Antibiotic therapy may be necessary for your pet’s treatment. For mild infections topical treatment using antimicrobial shampoos, sprays or creams may be effective. For more severe or generalized conditions, treatment with antibiotics is considered the most effective option. 

The cultures performed by your veterinarian during diagnosis will guide your veterinarian in choosing the antibiotic specific to the bacteria. The length of treatment will depend on the severity and depth of your pet’s infection.

As bacterial infections can be painful for your pet NSAIDs may be prescribed to offer analgesia for your pet. An antibiotic or antiseptic cream may also be prescribed by your veterinarian. Corticosteroid creams are known to be effective for reducing inflammation, however, prolonged use can thin already delicate skin; this will be a consideration for your veterinarian when prescribing creams for your pet.

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Recovery of Bacterial Skin Infection in Rabbits

With proper care, your pet’s skin condition is expected to heal within two weeks. You may need to revisit the veterinarian for follow-up appointments and to reassess the antibiotic therapy. To prevent the bacterial infection from reoccurring it is important to keep the affected skin clean and dry. In cases where urine scalding has been a factor, perineum clipping may be considered as a long term solution along with regular cleansing of the area. Ensure your pet’s environment is clean and dry, and space to urinate is provided away from bedding. If obesity is a factor that reduces ability to groom or is causing excessive skin folds you may need to discuss a gradual change of diet with your veterinarian to promote a healthy weight.

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Bacterial Skin Infection Average Cost

From 531 quotes ranging from $100 - $300

Average Cost

$200

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Bacterial Skin Infection Questions and Advice from Veterinary Professionals

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Floppy eared rabbit

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Two Years

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Unknown severity

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8 found helpful

pill-rating-filledpill-rating-filledpill-rating-filledpill-rating-filledpill-rating-filled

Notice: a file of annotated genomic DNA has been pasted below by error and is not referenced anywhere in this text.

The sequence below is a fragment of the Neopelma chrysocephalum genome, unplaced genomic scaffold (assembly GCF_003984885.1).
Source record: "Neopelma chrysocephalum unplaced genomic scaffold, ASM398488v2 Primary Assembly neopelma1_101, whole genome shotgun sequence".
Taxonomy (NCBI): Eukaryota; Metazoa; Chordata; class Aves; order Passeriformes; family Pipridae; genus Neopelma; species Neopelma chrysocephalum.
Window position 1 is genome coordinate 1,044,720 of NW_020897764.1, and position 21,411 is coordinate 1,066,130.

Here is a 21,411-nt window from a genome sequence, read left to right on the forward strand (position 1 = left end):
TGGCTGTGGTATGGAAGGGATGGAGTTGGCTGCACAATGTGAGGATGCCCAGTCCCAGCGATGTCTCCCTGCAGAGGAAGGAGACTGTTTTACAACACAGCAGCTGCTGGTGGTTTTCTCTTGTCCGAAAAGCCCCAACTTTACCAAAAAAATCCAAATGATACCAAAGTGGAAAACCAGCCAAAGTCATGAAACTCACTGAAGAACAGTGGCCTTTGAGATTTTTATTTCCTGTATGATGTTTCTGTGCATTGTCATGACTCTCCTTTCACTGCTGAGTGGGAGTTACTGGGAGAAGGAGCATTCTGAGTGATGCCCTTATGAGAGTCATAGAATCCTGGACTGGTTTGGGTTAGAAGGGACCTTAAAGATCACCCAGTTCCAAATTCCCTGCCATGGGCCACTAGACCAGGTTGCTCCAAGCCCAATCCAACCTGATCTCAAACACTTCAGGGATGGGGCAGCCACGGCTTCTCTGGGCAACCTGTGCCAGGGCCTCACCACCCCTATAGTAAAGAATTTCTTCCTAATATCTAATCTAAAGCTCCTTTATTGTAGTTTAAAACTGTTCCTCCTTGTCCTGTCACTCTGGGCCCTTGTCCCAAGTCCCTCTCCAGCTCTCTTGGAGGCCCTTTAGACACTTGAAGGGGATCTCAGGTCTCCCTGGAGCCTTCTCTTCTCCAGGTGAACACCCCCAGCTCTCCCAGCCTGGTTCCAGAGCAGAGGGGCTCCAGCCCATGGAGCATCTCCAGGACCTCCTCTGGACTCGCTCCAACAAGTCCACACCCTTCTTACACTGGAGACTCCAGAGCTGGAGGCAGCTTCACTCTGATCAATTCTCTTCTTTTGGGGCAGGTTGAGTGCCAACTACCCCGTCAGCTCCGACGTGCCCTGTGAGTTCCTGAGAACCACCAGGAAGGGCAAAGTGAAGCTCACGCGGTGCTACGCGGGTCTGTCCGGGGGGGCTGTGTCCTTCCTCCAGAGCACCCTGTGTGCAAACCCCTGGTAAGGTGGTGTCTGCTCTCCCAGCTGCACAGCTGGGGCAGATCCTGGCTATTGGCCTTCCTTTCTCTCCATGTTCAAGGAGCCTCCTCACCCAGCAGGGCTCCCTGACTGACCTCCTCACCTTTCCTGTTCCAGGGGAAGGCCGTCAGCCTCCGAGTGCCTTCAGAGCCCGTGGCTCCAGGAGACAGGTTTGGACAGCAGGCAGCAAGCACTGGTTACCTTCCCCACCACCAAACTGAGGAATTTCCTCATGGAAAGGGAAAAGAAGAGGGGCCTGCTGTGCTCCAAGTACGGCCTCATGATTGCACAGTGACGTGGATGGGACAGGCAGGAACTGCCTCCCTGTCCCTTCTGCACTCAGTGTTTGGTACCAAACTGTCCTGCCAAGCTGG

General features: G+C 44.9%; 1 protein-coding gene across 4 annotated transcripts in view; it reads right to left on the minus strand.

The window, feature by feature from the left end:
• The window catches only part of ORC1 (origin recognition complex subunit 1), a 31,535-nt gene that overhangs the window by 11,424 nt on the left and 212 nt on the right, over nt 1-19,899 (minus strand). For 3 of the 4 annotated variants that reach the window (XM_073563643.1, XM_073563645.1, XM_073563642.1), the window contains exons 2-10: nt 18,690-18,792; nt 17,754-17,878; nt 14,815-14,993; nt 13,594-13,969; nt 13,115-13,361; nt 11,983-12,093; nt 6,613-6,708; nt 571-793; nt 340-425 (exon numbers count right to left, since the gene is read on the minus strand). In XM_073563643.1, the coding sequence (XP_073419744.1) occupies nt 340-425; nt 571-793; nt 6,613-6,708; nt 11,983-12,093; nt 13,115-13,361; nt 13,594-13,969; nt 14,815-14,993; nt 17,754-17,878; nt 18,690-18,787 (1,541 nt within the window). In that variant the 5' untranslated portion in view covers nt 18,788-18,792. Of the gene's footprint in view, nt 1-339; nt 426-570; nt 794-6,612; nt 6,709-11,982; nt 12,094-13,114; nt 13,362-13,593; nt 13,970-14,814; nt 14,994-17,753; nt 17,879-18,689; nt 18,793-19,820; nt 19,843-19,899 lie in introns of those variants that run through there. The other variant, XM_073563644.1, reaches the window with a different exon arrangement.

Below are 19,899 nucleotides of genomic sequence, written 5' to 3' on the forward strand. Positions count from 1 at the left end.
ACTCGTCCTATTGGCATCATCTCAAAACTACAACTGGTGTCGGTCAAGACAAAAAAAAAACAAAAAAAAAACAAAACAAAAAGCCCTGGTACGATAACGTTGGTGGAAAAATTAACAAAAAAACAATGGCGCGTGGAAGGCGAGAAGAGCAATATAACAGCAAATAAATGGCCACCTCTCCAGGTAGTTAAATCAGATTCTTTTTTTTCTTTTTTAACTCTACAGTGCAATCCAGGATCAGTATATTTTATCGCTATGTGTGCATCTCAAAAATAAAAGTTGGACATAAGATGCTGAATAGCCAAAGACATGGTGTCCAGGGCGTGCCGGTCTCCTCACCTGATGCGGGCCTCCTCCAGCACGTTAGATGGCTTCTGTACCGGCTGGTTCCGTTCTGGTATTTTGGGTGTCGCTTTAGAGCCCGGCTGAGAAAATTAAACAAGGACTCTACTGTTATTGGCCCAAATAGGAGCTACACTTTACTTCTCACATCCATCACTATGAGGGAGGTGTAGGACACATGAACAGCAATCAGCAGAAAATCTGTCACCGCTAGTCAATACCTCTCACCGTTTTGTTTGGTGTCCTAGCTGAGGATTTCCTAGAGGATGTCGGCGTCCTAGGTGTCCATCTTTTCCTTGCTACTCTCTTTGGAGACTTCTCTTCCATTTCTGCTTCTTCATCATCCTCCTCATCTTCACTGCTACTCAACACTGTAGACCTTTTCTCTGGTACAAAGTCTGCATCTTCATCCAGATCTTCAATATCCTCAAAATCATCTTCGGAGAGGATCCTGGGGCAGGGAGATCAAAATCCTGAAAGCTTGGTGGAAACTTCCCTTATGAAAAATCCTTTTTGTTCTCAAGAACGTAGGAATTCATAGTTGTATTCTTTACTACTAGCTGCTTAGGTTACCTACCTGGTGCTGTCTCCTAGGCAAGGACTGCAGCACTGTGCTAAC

Unknown severity

Has Symptoms

Sores Around Bottom From Moisture In Cage

Our rabbit has had a wet bottom (from leaking water in cage) and seems to be infected with red skin showing and hair loss. By the time I recognized this was happening it’s gotten bad. I washed today in sink just the underneath and used some triple antibiotic ointment on exposed raw skin areas. Not sure what to do at this point to be sure it heals

July 29, 2020

Owner

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Dr. Sara O. DVM

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8 Recommendations

Hello, If this area is not very bad, the triple antibiotic ointment will heal. Some times your rabbit may need oral antibiotics for this to heal completely. If this does not start to clear up in the next day or two or your rabbit stops eating, it would be best to see your vet.

July 30, 2020

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Gus

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Black Rex

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1 Year

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Mild severity

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3 found helpful

pill-rating-filledpill-rating-filledpill-rating-filledpill-rating-filledpill-rating-filled

Mild severity

Has Symptoms

Flaky Skin
Hair Loss

Hello, my 1.5 year old neutered Black Rex has what appears to be a bacterial skin infection on his hindquarters, tail, lower abdomen and genital area. It seems mild, so we are hoping we can find some at home treatment options for him. He has flaky skin and his fur, when brushed, came off easily. He had minor loose matting around his rump, which was what led us to discover the flaky skin.

July 4, 2018

Gus' Owner

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Dr. Michele K. DVM

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3 Recommendations

Bacterial skin infections that cover that amount of skin don't tend to be mild, and it may be something else that is affecting Gus. Parasites, fungal infections, and lack of grooming can all look like that as well. If increased grooming and brushing doesn't help, it may be best to have him seen by a veterinarian, as it is difficult for me to recommend anything without being able to see him.

July 5, 2018

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Bacterial Skin Infection Average Cost

From 531 quotes ranging from $100 - $300

Average Cost

$200